- - Monday, May 22, 2017



By Robert O’Neill

Scribner, $28, 368 pages

On May 2, 2011, Osama bin Laden, founder and leader of the terrorist organization al Qaeda, the man responsible for the horrific Sept. 11, 2001 attacks on the Pentagon and the World Trade Center, and the most wanted terrorist in the world, was shot dead by American special operators during a raid on his compound in Abbottabad, Pakistan.

The story leaked quickly that U.S. Navy SEALs from the superelite group known to the public as SEAL Team Six were the operators who took down bin Laden and captured a treasury of intelligence about al Qaeda as well.

In 2012 Matt Bissonnette, author of “No Easy Day: The Autobiography of a Navy SEAL,” claimed that he was the operator who shot and killed bin Laden. Sources in the SEAL community, some of whom were outraged at Mr. Bissonnette’s breach of security, claimed that the “point man,” who has not come forward, was the actual shooter. In 2014 former Navy SEAL Senior Chief Petty Officer Robert O’Neill came out and announced that he was, in fact, the special operator who killed bin Laden.

Now Robert O’Neill has written “The Operator: Firing the Shots that Killed Osama bin Laden and My Years as a SEAL Team Warrior.”

In “The Operator” Mr. O’Neill not only tells of the Abbottabad raid and his shots that killed the evil mastermind bin Laden, he also recounts his involvement in the operation to rescue fellow SEAL Marcus Luttrell of “Lone Survivor” fame in Afghanistan, as well as his involvement in the rescue of Capt. Richard Phillips, who was abducted by Somali pirates. The book also chronicles lesser known, but equally interesting military operations.

Mr. O’Neill’s book also tells of his Butte, Montana boyhood and how he came to join the Navy in 1995 and became a SEAL in 1996. He describes in harrowing detail (and abundant humor) his SEAL training and how he went on to join the SEALs’ most elite unit.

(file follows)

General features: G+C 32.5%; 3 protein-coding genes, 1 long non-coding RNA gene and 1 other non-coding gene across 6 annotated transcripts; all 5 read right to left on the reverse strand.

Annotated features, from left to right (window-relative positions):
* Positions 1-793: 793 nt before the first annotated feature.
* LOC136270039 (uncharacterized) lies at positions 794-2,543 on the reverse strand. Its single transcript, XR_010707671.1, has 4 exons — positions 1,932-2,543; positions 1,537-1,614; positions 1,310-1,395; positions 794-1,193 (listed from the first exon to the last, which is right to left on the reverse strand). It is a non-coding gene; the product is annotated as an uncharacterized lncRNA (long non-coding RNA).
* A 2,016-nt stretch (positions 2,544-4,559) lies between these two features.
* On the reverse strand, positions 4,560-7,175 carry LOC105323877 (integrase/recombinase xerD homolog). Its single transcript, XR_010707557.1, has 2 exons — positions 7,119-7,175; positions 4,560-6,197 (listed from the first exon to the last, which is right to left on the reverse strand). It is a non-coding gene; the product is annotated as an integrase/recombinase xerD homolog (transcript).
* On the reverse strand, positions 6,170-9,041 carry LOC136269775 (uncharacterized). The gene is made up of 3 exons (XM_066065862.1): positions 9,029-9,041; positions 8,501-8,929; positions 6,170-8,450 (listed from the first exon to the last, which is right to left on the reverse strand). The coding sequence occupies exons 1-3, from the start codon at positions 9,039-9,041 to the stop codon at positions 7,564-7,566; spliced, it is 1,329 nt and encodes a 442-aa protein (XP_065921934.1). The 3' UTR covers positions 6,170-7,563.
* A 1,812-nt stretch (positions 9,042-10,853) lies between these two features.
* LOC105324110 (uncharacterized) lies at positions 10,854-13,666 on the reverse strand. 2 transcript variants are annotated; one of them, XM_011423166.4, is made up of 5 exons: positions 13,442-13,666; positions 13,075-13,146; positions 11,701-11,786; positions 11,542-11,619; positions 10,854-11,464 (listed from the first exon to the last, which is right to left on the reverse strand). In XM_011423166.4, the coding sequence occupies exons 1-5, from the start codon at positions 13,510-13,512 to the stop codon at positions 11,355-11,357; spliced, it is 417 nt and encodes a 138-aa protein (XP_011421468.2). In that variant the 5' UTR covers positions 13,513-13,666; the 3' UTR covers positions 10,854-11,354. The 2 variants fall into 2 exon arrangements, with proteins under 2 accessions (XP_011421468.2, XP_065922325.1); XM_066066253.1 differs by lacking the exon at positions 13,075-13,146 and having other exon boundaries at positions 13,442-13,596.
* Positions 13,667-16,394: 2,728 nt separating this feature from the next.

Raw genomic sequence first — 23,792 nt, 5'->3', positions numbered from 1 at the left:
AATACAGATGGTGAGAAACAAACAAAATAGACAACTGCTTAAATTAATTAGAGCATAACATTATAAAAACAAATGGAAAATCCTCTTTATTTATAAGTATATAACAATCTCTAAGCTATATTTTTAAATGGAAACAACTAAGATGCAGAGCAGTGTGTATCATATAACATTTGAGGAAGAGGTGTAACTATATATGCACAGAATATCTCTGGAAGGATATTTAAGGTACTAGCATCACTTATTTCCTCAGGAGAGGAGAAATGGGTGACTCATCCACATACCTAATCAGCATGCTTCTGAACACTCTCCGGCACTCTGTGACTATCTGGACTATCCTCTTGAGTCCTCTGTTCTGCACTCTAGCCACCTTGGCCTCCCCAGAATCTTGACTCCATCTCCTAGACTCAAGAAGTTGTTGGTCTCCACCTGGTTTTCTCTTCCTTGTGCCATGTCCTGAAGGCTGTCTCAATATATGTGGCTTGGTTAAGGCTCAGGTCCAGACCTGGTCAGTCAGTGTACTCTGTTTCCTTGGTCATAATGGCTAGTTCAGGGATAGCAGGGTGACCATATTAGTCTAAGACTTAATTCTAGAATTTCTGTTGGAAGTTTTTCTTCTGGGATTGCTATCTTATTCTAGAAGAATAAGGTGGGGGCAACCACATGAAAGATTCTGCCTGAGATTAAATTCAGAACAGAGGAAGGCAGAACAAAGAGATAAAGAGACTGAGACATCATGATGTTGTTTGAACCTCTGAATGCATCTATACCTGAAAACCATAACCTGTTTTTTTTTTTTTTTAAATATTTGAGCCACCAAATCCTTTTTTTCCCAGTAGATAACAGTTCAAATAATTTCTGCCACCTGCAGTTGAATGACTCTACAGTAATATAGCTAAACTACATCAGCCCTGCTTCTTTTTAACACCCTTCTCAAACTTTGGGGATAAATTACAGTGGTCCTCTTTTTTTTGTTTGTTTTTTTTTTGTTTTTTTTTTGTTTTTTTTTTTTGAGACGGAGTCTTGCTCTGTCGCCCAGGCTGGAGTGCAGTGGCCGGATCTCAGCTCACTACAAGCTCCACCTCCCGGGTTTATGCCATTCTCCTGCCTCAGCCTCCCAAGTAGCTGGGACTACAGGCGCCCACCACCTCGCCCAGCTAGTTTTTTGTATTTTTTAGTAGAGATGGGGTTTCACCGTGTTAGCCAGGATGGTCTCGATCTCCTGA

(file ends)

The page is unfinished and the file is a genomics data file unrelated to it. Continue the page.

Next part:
In frank and vivid detail and blunt and plain language, Mr. O’Neill describes some of the 400 counterterrorism operations and close quarter combat he experienced in Iraq, Afghanistan and elsewhere throughout his career as a SEAL. He also describes the sad toll on the spouses and children of a Navy SEAL, who must endure separation, secrecy and worriment. The final portion of the book covers the planning, training and execution of the Abbottabad raid and the killing of bin Laden.

Mr. O’Neill is a highly decorated sailor. During his career he was awarded two Silver Stars, four Bronze Stars with Valor, a Joint Service Commendation medal with Valor, three Presidential Unit Citations, and a Navy/Marine Corps Commendation Medal with Valor. He left the Navy in 2012 and became the co-founder of Your Grateful Nation, an organization that helps Special Operations veterans transition into civilian life and a second career.

I contacted Robert O’Neill and asked him why he wrote the book. He said the book was an American piece about a kid from Montana who didn’t know how to swim but became a Navy SEAL, rose to become a member of the SEAL’s most elite team and then found himself on some of the most historic missions in recent history, including the raid on bin Laden’s compound in Pakistan.

“The story and my name had been out there for a few years and there have been movies and books made from the story,” Mr. O’Neill told me. “I wanted to tell a different part of it — my part.”

He said he initially came forward as the shooter of bin Laden when he addressed the families of the 9/11 victims.

“I donated a shirt to the 9/11 Museum in New York City and part of the deal was a private tour of the memorial,” Mr. O’Neill said. “At the end of it there were about 30 or so family members who lost loved ones on 9/11. That was the first time I told the story and as I was getting through it, I saw their reaction from seeing a real person with a real name and face who was there and saw the guy who funded 9/11, the worst day in their family’s history.”

Mr. O’Neill said he was told by family members that he had helped with the healing process.

“I even get emails now from first responders who had friends who died, saying they sleep better at night knowing what happened to bin Laden.”

Written from the vantage point of a warrior who was there, “The Operator” is an interesting and insightful book about some of the most historic moments in modern American military history.

• Paul Davis is a writer who covers crime, espionage and terrorism.

Sign up for Daily Newsletters

Copyright © 2019 The Washington Times, LLC. Click here for reprint permission.

The Washington Times Comment Policy

The Washington Times welcomes your comments on Spot.im, our third-party provider. Please read our Comment Policy before commenting.


Click to Read More and View Comments

Click to Hide